Financial Advice for New Parents

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 mirror-condensed-dollar-signA new baby is a joyous addition to any family. But children also bring added financial responsibilities for new parents. The New Jersey Society of Certified Public Accountants (NJSCPA) offers the following advice on making the right financial choices:

Create a Budget

This is excellent advice for anyone, but it’s a particularly valuable step for new parents, particularly because you will be making many purchases as you prepare for your baby’s arrival. More importantly, take the time to consider how the new addition will affect your family’s monthly finances. Child care, for example, can be a very costly addition to your monthly expenses. If one spouse is going to quit a job or work fewer hours in order to care for the baby, that loss of income will also have an effect. As soon as you learn you’re expecting a baby, begin putting together a regular monthly budget so that you’re prepared for changes in your financial situation.

Make a Will

If you don’t already have one, now is the time to write a will that indicates who will receive your money and other assets when you die. In a will you can also name the guardian who will care for your child if you die before he or she is 18, so it’s a particularly important document once a child is born. This is also a good time to analyze your disability and life insurance. The benefit amounts you chose before may not be enough to support a young family, so you may want to make some adjustments.

Plan for the Future

Preparing for the long term means saving both for your retirement and your child’s college education. When you create your budget, include regular deposits into retirement accounts and college funds. If you have to make a choice between the two, CPAs advise that you put your retirement savings first. That may be surprising to a doting parent, but it makes good sense. If you don’t have the money to cover tuition when your child reaches college age, there are plenty of scholarships and relatively inexpensive loan programs available to help. However, there are few options for parents who hit retirement age with insufficient funds to finance their current standard of living.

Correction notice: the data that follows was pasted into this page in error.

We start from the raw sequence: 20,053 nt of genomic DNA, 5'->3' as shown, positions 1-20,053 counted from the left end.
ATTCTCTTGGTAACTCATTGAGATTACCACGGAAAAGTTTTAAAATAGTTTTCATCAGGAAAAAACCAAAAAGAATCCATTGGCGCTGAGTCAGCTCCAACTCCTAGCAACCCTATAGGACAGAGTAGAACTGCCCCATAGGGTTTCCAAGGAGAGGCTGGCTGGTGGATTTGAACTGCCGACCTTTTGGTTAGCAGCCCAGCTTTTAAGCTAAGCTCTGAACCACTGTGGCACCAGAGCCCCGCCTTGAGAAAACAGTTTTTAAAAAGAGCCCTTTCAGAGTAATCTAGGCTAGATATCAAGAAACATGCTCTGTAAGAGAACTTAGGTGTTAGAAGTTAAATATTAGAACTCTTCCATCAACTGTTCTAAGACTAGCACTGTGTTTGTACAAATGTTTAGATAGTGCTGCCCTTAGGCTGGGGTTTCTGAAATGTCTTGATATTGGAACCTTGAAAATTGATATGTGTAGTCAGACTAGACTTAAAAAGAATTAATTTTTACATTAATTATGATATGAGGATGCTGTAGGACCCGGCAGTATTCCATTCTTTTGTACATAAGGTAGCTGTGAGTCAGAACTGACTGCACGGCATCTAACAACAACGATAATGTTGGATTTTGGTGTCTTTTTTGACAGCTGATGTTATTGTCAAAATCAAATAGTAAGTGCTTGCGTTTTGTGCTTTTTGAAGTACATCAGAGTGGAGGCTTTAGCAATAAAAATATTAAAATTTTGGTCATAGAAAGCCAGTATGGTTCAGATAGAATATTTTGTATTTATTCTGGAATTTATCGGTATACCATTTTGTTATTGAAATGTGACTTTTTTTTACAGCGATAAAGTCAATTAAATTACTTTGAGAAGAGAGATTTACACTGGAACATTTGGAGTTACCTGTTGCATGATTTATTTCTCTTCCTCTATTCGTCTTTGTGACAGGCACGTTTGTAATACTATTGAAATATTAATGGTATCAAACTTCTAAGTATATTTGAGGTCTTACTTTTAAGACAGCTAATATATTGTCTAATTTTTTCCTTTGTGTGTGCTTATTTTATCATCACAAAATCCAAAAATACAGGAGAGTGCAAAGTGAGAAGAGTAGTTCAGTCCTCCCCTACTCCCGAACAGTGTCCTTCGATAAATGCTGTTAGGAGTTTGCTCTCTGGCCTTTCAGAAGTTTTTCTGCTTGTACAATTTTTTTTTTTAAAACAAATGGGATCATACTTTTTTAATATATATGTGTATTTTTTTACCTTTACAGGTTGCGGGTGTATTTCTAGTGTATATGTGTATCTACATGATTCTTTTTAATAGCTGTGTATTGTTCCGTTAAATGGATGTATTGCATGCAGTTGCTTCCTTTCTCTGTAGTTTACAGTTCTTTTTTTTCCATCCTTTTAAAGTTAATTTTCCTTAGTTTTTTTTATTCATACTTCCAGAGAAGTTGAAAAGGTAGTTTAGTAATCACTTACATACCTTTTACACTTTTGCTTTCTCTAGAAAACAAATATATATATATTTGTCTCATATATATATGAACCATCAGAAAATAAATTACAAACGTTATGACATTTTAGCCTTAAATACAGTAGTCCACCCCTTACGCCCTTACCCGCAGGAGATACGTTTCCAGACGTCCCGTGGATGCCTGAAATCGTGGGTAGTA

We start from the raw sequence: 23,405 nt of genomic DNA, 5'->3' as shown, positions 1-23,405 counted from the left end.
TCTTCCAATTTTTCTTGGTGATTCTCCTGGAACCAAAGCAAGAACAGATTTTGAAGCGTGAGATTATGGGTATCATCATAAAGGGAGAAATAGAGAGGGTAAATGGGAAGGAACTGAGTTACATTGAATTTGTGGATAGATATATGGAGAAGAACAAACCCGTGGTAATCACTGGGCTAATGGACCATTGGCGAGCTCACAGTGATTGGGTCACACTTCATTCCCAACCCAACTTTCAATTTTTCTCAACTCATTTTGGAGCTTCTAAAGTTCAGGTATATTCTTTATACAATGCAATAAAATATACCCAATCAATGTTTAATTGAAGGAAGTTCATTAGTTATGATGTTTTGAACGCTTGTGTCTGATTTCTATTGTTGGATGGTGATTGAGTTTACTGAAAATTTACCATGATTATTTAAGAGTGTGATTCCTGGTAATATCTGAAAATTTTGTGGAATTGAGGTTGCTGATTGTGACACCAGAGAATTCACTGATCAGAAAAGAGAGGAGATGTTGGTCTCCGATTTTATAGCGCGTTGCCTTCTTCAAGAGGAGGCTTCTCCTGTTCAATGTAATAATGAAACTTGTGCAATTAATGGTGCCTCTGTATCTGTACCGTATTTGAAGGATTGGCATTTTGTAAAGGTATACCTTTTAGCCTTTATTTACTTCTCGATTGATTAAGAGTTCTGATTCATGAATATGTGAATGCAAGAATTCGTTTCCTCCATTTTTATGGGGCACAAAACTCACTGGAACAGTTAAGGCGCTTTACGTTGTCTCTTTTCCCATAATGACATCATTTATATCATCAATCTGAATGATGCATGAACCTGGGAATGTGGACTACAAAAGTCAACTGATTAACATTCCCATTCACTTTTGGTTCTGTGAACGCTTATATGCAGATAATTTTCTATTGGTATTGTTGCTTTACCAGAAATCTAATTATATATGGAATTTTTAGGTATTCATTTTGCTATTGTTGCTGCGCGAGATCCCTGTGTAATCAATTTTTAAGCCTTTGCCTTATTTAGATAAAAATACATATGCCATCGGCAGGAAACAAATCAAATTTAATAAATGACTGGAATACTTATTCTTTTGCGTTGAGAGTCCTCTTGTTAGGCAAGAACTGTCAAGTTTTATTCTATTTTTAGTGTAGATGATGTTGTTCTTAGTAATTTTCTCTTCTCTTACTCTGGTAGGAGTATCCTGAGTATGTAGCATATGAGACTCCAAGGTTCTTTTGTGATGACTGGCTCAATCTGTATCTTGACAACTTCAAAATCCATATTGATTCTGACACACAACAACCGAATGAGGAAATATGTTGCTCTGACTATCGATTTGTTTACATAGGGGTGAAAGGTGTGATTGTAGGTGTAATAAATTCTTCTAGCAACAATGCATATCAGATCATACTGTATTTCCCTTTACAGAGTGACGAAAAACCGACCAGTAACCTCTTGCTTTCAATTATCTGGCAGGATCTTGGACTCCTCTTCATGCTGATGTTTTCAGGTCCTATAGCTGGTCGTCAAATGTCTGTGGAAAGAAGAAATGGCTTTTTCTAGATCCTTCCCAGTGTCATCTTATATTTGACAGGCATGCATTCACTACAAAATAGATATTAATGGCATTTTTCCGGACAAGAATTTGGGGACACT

Get Out of Debt

This should rank high on your list of financial priorities. If you are already carrying heavy credit card balances or other debt, analyze your budget to see if you can raise your monthly payments. You’re not just paying for past purchases, you’re also paying interest on your outstanding debt each month. Getting rid of those balances will free up more money for your family and help you avoid wasting money on interest.

Don’t Go Broke

There are many necessary expenses associated with a new baby, but don’t fall into the trap of spending more than you can afford. Many people mistakenly believe that a happy childhood requires elaborate toys, birthday gifts and parties or room decorations. In fact, the best choice you can make for your child is to spend wisely and keep your family on sound financial footing.

Consult Your CPA

If all of these issues sound more complicated than you expected, your local CPA can help. Turn to him or her for practical advice on all the financial issues facing your family.

If you don’t have a CPA, you can easily locate one online using the NJSCPA’s free, online Find-A-CPA service. Just go to www.findacpa.org, and in a few clicks you can locate a highly qualified professional who can assist you.

For more information on various personal financial matters, visit the NJSCPA’s public service website at www.MoneyMattersNJ.com. While visiting, you can subscribe to Your Money Matters, the NJSCPA’s free, monthly email newsletter to receive valuable personal financial planning advice throughout the year.


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